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Findhorn Foundation eco-community among Moray voices at COP26 UN climate change summit


By Lorna Thompson

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MORAY's long-standing eco-community, the Findhorn Foundation, will be among local voices joining the global COP26 climate change summit in Glasgow later this week.

Representatives will have a Green Zone presence on the final day of COP26, Friday, November 12, as part of the Scottish Communities Climate Action Network.

The foundation, which aims to be carbon neutral by 2030, will be spreading the message about its various green initiatives, such as its car share pool, organic gardens, "Ekos" community currency and eco-village.

Its eco-village was designated UN-Habitat Best Practice as a model for holistic and sustainable living as far back as 1998 – and again 20 years later in 2018.

Moray Council's climate change team, politicians, non-governmental organisation (NGO) figures and local Extinction Rebellion (XR) activists are among those at COP26 where leaders are debating the world's environmental policies and ways to halt the ecological crisis.

A large group of climate activists from XR Forres and XR Highlands were among around 100,000 people who took part in the Climate Justice March on Saturday, November 6.

UN negotiations are taking place within the Blue Zone at the SEC, while the Glasgow Science Centre has become the Green Zone, where the public can join events, workshops, talks and exhibitions.

Janet Limb, the Findhorn Foundation's PR lead, believes the eco-community's presence is recognition of how its values have been accepted by the mainstream.

She said: "Some people used to laugh at us, but I think the world has caught up now.

"People are beginning to realise that society can't continue as it has been.

"Covid and lockdown marked a large upturn in public interest about what it's like to live in a community.

"That interest from the public has now increased even further thanks to COP26."

The Findhorn Foundation will have a Green Zone presence at COP26 this week. Picture: Becky Saunderson.
The Findhorn Foundation will have a Green Zone presence at COP26 this week. Picture: Becky Saunderson.

Meanwhile, a former City solicitor turned legal activist, Lisa Mead, has been an observer in the Blue Zone representing an NGO, the Global Alliance for the Rights of Nature (GARN).

She was one of a panel of expert judges at an event last week which heard details of two major ecological struggles facing the planet.

A co-convener of Moray Greens and an XR Forres member, Lisa said: "On November 3-4 we held a people's tribunal for Nature's Rights, looking at false solutions to climate change and also the destruction of the Amazon."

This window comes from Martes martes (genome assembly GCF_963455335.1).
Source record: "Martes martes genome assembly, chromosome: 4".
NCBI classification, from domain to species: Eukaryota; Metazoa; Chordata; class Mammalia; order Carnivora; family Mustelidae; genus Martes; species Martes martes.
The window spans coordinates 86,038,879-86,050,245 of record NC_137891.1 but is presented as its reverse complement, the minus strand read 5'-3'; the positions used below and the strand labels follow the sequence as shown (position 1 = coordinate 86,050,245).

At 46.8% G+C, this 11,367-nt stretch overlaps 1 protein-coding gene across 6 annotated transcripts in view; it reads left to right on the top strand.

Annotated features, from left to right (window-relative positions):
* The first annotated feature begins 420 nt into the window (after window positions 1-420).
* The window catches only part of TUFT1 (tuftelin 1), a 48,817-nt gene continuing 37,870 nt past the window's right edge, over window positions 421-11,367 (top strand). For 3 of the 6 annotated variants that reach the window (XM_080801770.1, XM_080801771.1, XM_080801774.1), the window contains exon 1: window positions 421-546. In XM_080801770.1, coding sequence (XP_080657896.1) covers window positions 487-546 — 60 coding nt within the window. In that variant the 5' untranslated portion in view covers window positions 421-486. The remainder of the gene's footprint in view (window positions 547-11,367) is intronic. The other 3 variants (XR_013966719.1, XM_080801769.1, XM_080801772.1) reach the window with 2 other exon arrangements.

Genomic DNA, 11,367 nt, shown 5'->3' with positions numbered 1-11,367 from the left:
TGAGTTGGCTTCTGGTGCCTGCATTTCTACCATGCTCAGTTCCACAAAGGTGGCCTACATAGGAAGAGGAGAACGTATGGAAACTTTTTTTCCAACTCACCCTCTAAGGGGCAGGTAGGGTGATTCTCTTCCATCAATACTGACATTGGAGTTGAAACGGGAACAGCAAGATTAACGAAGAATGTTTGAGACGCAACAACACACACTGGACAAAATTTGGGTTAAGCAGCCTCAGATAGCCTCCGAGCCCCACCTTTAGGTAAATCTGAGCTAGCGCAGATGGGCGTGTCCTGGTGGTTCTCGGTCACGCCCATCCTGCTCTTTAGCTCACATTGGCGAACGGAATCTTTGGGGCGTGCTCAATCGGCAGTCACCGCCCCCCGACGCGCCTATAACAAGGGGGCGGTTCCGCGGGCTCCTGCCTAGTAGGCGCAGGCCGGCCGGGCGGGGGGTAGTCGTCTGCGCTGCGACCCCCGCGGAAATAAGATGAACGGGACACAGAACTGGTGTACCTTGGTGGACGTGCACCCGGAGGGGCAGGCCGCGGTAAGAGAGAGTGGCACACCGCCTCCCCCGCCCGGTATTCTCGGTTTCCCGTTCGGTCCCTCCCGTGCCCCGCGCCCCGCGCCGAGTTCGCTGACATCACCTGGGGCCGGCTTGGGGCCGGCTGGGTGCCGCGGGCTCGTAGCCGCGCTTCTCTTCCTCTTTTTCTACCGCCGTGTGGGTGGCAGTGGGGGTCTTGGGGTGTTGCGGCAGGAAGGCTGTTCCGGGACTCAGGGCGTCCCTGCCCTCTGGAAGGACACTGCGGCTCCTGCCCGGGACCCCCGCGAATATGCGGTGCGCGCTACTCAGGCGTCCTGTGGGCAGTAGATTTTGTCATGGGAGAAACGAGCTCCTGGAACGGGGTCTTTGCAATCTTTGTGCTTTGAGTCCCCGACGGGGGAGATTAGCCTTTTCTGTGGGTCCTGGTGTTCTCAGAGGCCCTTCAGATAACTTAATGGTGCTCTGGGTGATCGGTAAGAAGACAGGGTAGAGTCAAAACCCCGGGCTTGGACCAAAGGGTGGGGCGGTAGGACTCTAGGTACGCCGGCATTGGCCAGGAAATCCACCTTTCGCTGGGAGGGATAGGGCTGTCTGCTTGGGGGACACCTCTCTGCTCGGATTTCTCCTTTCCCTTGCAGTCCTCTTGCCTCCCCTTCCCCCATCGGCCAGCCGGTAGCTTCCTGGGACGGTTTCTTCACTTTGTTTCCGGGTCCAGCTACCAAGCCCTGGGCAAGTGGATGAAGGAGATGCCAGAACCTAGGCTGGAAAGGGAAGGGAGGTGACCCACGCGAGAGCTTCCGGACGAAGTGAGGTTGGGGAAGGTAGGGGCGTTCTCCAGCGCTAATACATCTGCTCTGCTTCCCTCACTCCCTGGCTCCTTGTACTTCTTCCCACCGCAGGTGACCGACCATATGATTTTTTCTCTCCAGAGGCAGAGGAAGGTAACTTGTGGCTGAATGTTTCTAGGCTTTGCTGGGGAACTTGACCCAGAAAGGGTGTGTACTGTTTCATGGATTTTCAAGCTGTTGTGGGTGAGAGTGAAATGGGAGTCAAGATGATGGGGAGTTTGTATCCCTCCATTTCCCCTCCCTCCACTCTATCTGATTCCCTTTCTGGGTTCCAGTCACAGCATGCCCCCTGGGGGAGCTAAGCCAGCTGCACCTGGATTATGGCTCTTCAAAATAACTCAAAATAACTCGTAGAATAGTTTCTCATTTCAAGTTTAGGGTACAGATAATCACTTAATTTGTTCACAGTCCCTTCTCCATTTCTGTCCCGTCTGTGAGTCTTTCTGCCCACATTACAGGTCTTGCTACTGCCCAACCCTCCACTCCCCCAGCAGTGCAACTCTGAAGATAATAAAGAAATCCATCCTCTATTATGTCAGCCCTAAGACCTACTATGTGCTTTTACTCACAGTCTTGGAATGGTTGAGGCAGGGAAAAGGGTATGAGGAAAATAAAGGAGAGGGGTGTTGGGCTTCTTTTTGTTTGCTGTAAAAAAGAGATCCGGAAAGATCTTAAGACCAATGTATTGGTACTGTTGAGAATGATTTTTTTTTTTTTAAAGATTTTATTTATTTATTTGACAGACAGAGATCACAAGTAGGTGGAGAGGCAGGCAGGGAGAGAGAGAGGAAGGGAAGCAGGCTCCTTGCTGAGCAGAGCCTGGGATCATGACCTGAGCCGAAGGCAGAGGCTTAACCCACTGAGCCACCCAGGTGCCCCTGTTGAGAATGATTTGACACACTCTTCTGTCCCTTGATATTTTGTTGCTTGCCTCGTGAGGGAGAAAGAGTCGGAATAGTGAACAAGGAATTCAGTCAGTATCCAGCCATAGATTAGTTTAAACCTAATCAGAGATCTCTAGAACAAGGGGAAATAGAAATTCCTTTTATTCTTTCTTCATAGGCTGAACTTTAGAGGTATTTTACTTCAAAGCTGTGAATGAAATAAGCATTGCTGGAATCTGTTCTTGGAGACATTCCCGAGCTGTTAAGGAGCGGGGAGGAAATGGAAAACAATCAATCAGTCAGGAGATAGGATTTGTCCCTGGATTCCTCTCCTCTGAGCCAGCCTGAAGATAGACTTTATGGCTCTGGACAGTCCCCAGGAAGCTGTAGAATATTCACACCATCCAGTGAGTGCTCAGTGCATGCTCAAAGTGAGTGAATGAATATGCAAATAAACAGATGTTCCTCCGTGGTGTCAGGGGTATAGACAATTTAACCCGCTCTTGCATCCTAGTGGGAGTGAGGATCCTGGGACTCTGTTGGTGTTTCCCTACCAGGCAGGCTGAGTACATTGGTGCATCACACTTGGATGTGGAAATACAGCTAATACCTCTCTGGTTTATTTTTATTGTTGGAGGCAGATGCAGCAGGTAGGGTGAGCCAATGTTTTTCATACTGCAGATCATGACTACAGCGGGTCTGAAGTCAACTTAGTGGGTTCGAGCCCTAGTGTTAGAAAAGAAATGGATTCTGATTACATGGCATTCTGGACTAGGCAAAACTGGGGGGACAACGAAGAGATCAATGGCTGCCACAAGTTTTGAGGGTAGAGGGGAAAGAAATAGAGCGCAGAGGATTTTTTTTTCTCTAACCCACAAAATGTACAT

A press conference was held in the UN Blue Zone on the outcome of these tribunals on Friday, November 5.

Lisa said: "Our main message at COP26 is that we also have an ecological crisis, with ongoing loss of species and habitats, so any solutions to climate change must take this into account, and not threaten biodiversity and the health of our planet still further.

"We have to be exceptionally careful what we sign up to in terms of climate change 'solutions' – because some of these proposals have hugely negative impacts on the living world and we cannot afford yet more damage to biodiversity and ecosystems."

She added: "Various forms of geo-engineering, involving solar radiation management and weather modification, are currently being studied and trialled. These will have as yet unknown long-term impacts on life on Earth.

"Another example of a false solution to climate change is hydro-electric dams, which are currently being touted as renewable energy solutions all over Eastern Europe. In many cases these relatively small dams are unnecessary in terms of providing energy to people, and are simply filling the pockets of the already wealthy, even attracting EU subsidies. These dams are destroying pristine river systems and the life that they support.

"Meanwhile, so-called 'clean coal' and 'carbon capture and storage' are fairy-tale solutions. They offer very little in terms of actual removal of CO2 from the atmosphere and merely serve to support business-as-usual for massively polluting fossil fuel industries, rather than actually tackling climate change.

"GARN's position is that there are many solutions to climate change that could enable us to stay below 1.5°C of global warming if adequate investment was channelled that way, rather than into these massive techno-fixes being proposed by big business. For example, carbon capture through regenerative agricultural practices that create healthy living soil is a real solution to climate change."


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